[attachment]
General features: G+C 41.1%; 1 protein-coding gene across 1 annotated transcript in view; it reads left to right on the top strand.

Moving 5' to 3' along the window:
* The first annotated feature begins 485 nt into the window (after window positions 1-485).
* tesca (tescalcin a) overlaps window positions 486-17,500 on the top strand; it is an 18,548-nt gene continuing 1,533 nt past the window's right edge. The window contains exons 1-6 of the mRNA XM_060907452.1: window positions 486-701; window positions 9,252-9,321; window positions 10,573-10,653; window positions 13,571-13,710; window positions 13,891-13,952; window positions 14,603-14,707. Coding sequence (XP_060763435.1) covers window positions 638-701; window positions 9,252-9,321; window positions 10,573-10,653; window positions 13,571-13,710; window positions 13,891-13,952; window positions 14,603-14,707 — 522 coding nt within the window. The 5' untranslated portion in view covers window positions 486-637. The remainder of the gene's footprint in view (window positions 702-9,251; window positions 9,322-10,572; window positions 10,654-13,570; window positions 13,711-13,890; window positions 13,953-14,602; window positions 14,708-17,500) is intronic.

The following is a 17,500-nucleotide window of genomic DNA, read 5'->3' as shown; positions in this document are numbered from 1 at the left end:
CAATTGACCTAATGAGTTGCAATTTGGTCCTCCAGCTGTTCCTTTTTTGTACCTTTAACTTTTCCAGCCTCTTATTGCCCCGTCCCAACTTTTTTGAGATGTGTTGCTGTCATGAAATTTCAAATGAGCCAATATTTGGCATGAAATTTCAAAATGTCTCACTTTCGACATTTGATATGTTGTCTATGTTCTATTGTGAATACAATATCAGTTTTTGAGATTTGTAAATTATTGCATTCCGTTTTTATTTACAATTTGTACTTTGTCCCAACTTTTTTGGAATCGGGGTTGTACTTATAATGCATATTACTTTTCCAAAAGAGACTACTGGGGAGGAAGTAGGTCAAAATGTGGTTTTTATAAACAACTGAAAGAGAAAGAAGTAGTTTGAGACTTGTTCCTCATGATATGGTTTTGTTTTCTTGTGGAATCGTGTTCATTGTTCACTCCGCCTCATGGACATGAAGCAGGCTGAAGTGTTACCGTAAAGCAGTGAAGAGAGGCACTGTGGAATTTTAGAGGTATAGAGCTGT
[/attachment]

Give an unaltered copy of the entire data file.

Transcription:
General features: G+C 41.1%; 1 protein-coding gene across 1 annotated transcript in view; it reads left to right on the top strand.

Moving 5' to 3' along the window:
* The first annotated feature begins 485 nt into the window (after window positions 1-485).
* tesca (tescalcin a) overlaps window positions 486-17,500 on the top strand; it is an 18,548-nt gene continuing 1,533 nt past the window's right edge. The window contains exons 1-6 of the mRNA XM_060907452.1: window positions 486-701; window positions 9,252-9,321; window positions 10,573-10,653; window positions 13,571-13,710; window positions 13,891-13,952; window positions 14,603-14,707. Coding sequence (XP_060763435.1) covers window positions 638-701; window positions 9,252-9,321; window positions 10,573-10,653; window positions 13,571-13,710; window positions 13,891-13,952; window positions 14,603-14,707 — 522 coding nt within the window. The 5' untranslated portion in view covers window positions 486-637. The remainder of the gene's footprint in view (window positions 702-9,251; window positions 9,322-10,572; window positions 10,654-13,570; window positions 13,711-13,890; window positions 13,953-14,602; window positions 14,708-17,500) is intronic.

The following is a 17,500-nucleotide window of genomic DNA, read 5'->3' as shown; positions in this document are numbered from 1 at the left end:
CAATTGACCTAATGAGTTGCAATTTGGTCCTCCAGCTGTTCCTTTTTTGTACCTTTAACTTTTCCAGCCTCTTATTGCCCCGTCCCAACTTTTTTGAGATGTGTTGCTGTCATGAAATTTCAAATGAGCCAATATTTGGCATGAAATTTCAAAATGTCTCACTTTCGACATTTGATATGTTGTCTATGTTCTATTGTGAATACAATATCAGTTTTTGAGATTTGTAAATTATTGCATTCCGTTTTTATTTACAATTTGTACTTTGTCCCAACTTTTTTGGAATCGGGGTTGTACTTATAATGCATATTACTTTTCCAAAAGAGACTACTGGGGAGGAAGTAGGTCAAAATGTGGTTTTTATAAACAACTGAAAGAGAAAGAAGTAGTTTGAGACTTGTTCCTCATGATATGGTTTTGTTTTCTTGTGGAATCGTGTTCATTGTTCACTCCGCCTCATGGACATGAAGCAGGCTGAAGTGTTACCGTAAAGCAGTGAAGAGAGGCACTGTGGAATTTTAGAGGTATAGAGCTGT